Global positioning system (GPS) devices are everywhere these days—in cars, cell phones, dog collars—and now, even in asthma inhalers. Researchers from the University of Wisconsin–Madison recently launched a study using GPS devices to monitor where and when patients use their inhalers, a technology they hope will uncover unrecognized triggers of asthma symptoms.

Scientists have long known that environmental factors such as pollen, cigarette smoke, and air pollutants aggravate symptoms of asthma, such as wheezing, coughing, and shortness of breath. But the leader of the study David Van Sickle, an epidemiologist at the UW School of Medicine and Public Health says it's likely there are unknown environmental culprits. Figuring out exactly when and where asthma attacks occur can help pinpoint these aggravators, he adds.

Take, for instance, a string of asthma outbreaks that occurred in Barcelona, Spain in the 1980s, Van Sickle says. On 26 separate occasions between 1981 and 1989, hospital emergency rooms throughout the city were suddenly flooded with people having asthma attacks. Stumped by these mini asthma epidemics, researchers scoured hospital records and weather and pollution data for a suspect. 

It was not until some eight years after the initial episodes that they finally pegged the source: soybean dust kicked up by ships unloading soybeans in the city's harbor. As it turned out, the asthma attacks tended to be clustered near the harbor and occurred on days that ships unloaded soybeans. If the researchers had access to a better method for monitoring when and where people had symptoms—like GPS-outfitted asthma inhalers—chances are the mystery would have been solved much faster, Van Sickle notes.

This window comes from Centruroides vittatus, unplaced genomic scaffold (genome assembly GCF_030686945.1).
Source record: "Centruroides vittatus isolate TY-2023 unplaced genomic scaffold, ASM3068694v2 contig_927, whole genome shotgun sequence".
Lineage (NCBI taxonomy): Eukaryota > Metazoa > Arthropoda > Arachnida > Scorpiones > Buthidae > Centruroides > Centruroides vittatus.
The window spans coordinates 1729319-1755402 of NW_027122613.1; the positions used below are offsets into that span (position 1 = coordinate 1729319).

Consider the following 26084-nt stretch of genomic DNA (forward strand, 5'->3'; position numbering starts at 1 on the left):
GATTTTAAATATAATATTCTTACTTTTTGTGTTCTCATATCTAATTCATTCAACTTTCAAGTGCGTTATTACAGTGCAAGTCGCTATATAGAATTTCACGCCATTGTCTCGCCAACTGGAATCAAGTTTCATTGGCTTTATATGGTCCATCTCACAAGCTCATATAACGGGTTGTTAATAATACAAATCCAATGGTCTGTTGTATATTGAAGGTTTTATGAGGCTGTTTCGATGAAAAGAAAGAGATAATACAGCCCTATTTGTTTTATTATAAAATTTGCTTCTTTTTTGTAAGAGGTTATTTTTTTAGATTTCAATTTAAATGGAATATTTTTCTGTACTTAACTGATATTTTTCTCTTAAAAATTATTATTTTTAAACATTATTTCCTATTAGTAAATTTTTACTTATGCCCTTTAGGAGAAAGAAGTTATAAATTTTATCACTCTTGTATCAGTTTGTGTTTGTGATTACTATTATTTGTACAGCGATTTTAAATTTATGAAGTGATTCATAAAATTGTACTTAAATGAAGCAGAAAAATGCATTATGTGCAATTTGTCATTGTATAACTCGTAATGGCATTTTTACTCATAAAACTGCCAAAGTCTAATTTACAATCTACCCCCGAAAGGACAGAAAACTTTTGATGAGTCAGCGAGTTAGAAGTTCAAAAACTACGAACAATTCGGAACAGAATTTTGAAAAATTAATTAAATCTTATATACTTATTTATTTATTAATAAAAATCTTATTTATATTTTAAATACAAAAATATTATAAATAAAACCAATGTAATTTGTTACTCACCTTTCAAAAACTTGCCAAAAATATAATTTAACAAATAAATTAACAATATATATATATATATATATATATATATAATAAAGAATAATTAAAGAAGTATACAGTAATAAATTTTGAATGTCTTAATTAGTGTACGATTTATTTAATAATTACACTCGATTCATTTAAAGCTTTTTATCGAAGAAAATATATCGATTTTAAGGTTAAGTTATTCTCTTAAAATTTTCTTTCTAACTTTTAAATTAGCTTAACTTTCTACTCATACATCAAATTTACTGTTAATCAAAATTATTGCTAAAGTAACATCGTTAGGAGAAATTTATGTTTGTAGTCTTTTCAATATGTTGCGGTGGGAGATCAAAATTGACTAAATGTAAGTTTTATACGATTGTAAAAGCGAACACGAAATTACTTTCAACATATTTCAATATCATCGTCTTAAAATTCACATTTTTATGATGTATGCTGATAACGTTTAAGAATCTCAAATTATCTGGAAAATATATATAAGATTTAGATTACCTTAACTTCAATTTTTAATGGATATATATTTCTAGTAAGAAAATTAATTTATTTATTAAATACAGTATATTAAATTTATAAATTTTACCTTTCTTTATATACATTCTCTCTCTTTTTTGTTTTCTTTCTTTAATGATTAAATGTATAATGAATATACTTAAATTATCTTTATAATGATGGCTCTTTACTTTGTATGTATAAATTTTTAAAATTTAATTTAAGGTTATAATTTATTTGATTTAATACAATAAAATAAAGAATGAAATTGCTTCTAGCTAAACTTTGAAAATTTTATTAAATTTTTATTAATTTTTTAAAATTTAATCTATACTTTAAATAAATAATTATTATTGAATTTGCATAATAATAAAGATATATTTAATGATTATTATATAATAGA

Two months ago, Van Sickle and his colleagues began recruiting asthma patients ages 18 and over for a 50-person study using GPS devices to monitor inhaler use. They have provided each participant with a cell-phone-sized GPS device to attach to his or her inhaler; every time the patient uses the device, it relays a signal to the researchers' computer server indicating the time and location.

Using this data, Van Sickle's team has begun making maps and time logs to illustrate patterns of inhaler use. "Right now, we're trying to evaluate how well the system works," says Van Sickle, who is set to present early findings in mid-May at the American Thoracic Society Meeting in San Diego.

Image courtesy of David Van Sickle, University of Wisconsin School of Medicine and Public Health